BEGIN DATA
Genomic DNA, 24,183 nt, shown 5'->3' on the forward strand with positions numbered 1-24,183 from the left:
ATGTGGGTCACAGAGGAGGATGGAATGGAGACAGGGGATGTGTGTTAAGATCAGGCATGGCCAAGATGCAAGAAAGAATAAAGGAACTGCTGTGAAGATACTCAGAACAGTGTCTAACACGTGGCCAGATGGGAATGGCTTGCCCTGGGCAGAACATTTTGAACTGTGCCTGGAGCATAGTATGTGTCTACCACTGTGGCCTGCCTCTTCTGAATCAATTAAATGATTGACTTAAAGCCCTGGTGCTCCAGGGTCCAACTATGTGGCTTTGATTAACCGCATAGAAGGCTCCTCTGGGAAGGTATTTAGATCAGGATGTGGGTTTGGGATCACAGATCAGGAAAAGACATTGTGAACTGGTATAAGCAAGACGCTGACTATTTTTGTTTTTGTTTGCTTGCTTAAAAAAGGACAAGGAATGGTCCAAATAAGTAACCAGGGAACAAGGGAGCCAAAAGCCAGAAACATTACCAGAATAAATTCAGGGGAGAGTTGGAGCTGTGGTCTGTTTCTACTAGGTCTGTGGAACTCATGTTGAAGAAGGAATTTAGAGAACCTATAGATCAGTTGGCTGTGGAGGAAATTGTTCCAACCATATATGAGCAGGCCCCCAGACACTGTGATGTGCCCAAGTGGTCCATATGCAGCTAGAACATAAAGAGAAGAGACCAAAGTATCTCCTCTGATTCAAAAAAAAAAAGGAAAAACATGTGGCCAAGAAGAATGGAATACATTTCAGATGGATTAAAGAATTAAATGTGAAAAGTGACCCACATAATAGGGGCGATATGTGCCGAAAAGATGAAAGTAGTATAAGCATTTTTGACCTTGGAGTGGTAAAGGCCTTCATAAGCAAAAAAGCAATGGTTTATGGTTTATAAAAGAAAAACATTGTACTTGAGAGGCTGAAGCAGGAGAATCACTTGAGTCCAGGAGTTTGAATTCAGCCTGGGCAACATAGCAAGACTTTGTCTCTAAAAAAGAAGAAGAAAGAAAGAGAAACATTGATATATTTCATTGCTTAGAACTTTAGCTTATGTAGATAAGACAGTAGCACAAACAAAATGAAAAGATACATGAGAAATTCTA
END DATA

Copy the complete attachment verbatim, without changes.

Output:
Genomic DNA, 24,183 nt, shown 5'->3' on the forward strand with positions numbered 1-24,183 from the left:
ATGTGGGTCACAGAGGAGGATGGAATGGAGACAGGGGATGTGTGTTAAGATCAGGCATGGCCAAGATGCAAGAAAGAATAAAGGAACTGCTGTGAAGATACTCAGAACAGTGTCTAACACGTGGCCAGATGGGAATGGCTTGCCCTGGGCAGAACATTTTGAACTGTGCCTGGAGCATAGTATGTGTCTACCACTGTGGCCTGCCTCTTCTGAATCAATTAAATGATTGACTTAAAGCCCTGGTGCTCCAGGGTCCAACTATGTGGCTTTGATTAACCGCATAGAAGGCTCCTCTGGGAAGGTATTTAGATCAGGATGTGGGTTTGGGATCACAGATCAGGAAAAGACATTGTGAACTGGTATAAGCAAGACGCTGACTATTTTTGTTTTTGTTTGCTTGCTTAAAAAAGGACAAGGAATGGTCCAAATAAGTAACCAGGGAACAAGGGAGCCAAAAGCCAGAAACATTACCAGAATAAATTCAGGGGAGAGTTGGAGCTGTGGTCTGTTTCTACTAGGTCTGTGGAACTCATGTTGAAGAAGGAATTTAGAGAACCTATAGATCAGTTGGCTGTGGAGGAAATTGTTCCAACCATATATGAGCAGGCCCCCAGACACTGTGATGTGCCCAAGTGGTCCATATGCAGCTAGAACATAAAGAGAAGAGACCAAAGTATCTCCTCTGATTCAAAAAAAAAAAGGAAAAACATGTGGCCAAGAAGAATGGAATACATTTCAGATGGATTAAAGAATTAAATGTGAAAAGTGACCCACATAATAGGGGCGATATGTGCCGAAAAGATGAAAGTAGTATAAGCATTTTTGACCTTGGAGTGGTAAAGGCCTTCATAAGCAAAAAAGCAATGGTTTATGGTTTATAAAAGAAAAACATTGTACTTGAGAGGCTGAAGCAGGAGAATCACTTGAGTCCAGGAGTTTGAATTCAGCCTGGGCAACATAGCAAGACTTTGTCTCTAAAAAAGAAGAAGAAAGAAAGAGAAACATTGATATATTTCATTGCTTAGAACTTTAGCTTATGTAGATAAGACAGTAGCACAAACAAAATGAAAAGATACATGAGAAATTCTA